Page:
3. #103
    Super Member pjnesler's Avatar
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    Quote Originally Posted by stitchinwitch
    It goes to show that each of us needs to be responsible to keep thorough records, recipts, etc. Since it seems to take forever for the file to be "closed" we would have the "amunition" to back us up....BUT! I just hate NEEDING to question everyone and double checking everything. I am a trusting person and am torn!@#$
    This is so true - I always double check since we are all humans, and the billing is handled by humans and we are not perfect, mistakes can be made. :hunf: :hunf: The first example of this in my lifetime was with the birth of my second son - I went over the bill line by line, plenty of stuff I didn't know what it ment, but figured it was OK - - UNTIL I got to the part of being billed for 2 CIRCUMCISIONS! Definatly an error - an easy one for billing to see and take off the bill. Ever since then, I'm even more careful to make sure I go over the bills, but it is hard when you don't get the detail bill for so long, and the terminology is hard to understand. I've sat down at the computer to GOOGLE items on the bill that I wasn't sure what they ment. :hunf:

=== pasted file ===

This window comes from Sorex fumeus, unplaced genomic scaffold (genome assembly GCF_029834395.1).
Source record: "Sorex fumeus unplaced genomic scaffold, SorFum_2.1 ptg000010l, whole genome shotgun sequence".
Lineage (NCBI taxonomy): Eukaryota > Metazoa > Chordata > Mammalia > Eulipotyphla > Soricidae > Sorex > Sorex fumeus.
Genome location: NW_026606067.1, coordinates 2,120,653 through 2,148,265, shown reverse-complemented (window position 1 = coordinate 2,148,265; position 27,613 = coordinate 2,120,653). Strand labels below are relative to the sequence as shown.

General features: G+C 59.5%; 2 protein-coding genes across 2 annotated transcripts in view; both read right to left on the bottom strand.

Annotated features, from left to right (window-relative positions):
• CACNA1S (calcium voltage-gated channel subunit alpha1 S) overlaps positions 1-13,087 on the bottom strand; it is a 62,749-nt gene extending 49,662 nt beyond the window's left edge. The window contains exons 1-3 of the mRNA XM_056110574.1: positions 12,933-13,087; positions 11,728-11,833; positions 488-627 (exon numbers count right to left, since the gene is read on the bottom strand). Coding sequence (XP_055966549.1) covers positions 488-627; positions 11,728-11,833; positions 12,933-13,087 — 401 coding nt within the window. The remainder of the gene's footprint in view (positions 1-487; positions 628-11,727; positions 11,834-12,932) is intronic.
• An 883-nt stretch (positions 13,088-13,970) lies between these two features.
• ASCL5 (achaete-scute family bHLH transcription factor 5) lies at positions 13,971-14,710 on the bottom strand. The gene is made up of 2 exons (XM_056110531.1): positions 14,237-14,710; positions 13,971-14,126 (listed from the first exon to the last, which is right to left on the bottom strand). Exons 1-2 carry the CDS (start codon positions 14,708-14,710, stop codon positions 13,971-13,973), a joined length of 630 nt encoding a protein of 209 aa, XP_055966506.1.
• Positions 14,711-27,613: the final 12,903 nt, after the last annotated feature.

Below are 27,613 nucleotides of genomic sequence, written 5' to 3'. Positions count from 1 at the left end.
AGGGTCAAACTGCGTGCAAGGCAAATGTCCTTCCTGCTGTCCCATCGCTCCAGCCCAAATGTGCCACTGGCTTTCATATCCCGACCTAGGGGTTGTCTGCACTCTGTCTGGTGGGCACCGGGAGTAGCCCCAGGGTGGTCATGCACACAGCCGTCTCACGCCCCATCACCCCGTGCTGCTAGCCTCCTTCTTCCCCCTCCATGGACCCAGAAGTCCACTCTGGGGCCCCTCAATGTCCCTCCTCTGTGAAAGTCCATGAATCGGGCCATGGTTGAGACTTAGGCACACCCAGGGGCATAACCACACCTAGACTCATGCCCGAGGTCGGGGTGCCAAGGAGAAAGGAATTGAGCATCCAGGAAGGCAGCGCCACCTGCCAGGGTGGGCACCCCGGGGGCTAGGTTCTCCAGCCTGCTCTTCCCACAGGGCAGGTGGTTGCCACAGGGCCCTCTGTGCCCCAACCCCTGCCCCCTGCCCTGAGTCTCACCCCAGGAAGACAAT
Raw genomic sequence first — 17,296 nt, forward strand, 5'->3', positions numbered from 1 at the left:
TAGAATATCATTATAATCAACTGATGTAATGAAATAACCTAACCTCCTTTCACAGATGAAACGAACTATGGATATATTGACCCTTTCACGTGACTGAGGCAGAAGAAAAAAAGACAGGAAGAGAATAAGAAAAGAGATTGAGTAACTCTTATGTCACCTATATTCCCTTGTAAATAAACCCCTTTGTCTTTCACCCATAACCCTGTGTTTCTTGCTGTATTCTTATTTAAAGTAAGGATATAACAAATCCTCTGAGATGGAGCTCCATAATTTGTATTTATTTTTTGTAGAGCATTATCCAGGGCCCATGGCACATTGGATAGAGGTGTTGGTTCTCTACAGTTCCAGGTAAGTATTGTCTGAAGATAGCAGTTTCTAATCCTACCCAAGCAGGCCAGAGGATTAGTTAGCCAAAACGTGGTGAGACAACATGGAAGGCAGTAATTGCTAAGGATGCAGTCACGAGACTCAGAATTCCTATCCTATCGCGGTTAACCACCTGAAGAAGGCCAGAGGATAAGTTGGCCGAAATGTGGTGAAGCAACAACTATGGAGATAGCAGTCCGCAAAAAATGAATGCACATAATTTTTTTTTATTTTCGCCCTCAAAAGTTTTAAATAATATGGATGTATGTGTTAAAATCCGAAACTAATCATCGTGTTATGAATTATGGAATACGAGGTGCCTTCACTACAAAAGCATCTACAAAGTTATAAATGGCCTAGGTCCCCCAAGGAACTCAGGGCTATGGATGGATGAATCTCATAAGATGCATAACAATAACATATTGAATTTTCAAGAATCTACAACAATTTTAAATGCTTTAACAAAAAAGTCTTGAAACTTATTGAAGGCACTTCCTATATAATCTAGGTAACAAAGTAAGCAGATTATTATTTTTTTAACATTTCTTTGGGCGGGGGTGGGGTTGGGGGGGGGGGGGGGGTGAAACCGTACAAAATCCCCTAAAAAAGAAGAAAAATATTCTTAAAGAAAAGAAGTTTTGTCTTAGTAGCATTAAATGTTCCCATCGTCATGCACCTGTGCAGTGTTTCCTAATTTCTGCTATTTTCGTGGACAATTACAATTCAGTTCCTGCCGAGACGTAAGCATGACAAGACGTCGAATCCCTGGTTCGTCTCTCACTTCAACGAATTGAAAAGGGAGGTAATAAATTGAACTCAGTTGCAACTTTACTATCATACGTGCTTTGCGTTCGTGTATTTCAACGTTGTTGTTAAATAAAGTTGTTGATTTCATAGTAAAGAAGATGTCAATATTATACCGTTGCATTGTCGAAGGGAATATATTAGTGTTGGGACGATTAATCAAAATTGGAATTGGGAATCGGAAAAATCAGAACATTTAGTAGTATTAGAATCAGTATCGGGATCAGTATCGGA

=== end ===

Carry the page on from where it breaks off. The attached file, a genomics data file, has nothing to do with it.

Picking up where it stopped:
4. #104
    Super Member barri1's Avatar
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    Yes, it's not unusual for us to not accept copayments on some visits, but we still have to put it down as income.. We are obligates by law.. I sure hope your docs are doing it, as the insurance companies, and the IRS will tell you this..
    There are many times when we don't charge patients, as there are too many people that are falling through the cracks, and have no insurance, and can not afford to see us.. We also try to get as many samples of meds to give these patients...